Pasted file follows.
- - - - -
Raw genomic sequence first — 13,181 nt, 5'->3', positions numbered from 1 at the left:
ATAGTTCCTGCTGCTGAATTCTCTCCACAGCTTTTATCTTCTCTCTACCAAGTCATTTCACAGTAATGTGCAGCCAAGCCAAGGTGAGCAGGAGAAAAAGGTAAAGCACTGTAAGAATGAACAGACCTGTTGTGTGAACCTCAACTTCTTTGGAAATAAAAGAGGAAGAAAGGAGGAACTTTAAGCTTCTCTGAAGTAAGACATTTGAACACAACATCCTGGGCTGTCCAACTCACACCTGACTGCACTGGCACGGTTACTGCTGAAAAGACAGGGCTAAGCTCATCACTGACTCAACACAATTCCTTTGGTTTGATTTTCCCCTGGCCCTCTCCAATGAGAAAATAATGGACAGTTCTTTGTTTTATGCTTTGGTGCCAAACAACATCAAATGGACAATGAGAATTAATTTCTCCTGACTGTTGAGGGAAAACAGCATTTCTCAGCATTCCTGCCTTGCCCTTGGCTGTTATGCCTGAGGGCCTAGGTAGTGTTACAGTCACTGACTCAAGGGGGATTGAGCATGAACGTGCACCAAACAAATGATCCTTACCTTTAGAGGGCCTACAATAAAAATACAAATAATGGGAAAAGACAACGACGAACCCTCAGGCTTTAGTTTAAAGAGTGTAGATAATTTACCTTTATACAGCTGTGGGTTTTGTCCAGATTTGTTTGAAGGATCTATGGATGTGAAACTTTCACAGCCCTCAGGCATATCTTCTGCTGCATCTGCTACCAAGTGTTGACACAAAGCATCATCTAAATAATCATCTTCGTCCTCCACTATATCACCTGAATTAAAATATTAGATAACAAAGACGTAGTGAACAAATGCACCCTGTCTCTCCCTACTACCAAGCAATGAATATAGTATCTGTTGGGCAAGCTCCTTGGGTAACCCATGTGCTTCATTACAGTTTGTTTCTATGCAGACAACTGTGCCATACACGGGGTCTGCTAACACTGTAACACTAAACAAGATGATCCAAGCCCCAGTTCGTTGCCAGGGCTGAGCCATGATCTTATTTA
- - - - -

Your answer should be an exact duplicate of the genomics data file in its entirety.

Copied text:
Raw genomic sequence first — 13,181 nt, 5'->3', positions numbered from 1 at the left:
ATAGTTCCTGCTGCTGAATTCTCTCCACAGCTTTTATCTTCTCTCTACCAAGTCATTTCACAGTAATGTGCAGCCAAGCCAAGGTGAGCAGGAGAAAAAGGTAAAGCACTGTAAGAATGAACAGACCTGTTGTGTGAACCTCAACTTCTTTGGAAATAAAAGAGGAAGAAAGGAGGAACTTTAAGCTTCTCTGAAGTAAGACATTTGAACACAACATCCTGGGCTGTCCAACTCACACCTGACTGCACTGGCACGGTTACTGCTGAAAAGACAGGGCTAAGCTCATCACTGACTCAACACAATTCCTTTGGTTTGATTTTCCCCTGGCCCTCTCCAATGAGAAAATAATGGACAGTTCTTTGTTTTATGCTTTGGTGCCAAACAACATCAAATGGACAATGAGAATTAATTTCTCCTGACTGTTGAGGGAAAACAGCATTTCTCAGCATTCCTGCCTTGCCCTTGGCTGTTATGCCTGAGGGCCTAGGTAGTGTTACAGTCACTGACTCAAGGGGGATTGAGCATGAACGTGCACCAAACAAATGATCCTTACCTTTAGAGGGCCTACAATAAAAATACAAATAATGGGAAAAGACAACGACGAACCCTCAGGCTTTAGTTTAAAGAGTGTAGATAATTTACCTTTATACAGCTGTGGGTTTTGTCCAGATTTGTTTGAAGGATCTATGGATGTGAAACTTTCACAGCCCTCAGGCATATCTTCTGCTGCATCTGCTACCAAGTGTTGACACAAAGCATCATCTAAATAATCATCTTCGTCCTCCACTATATCACCTGAATTAAAATATTAGATAACAAAGACGTAGTGAACAAATGCACCCTGTCTCTCCCTACTACCAAGCAATGAATATAGTATCTGTTGGGCAAGCTCCTTGGGTAACCCATGTGCTTCATTACAGTTTGTTTCTATGCAGACAACTGTGCCATACACGGGGTCTGCTAACACTGTAACACTAAACAAGATGATCCAAGCCCCAGTTCGTTGCCAGGGCTGAGCCATGATCTTATTTA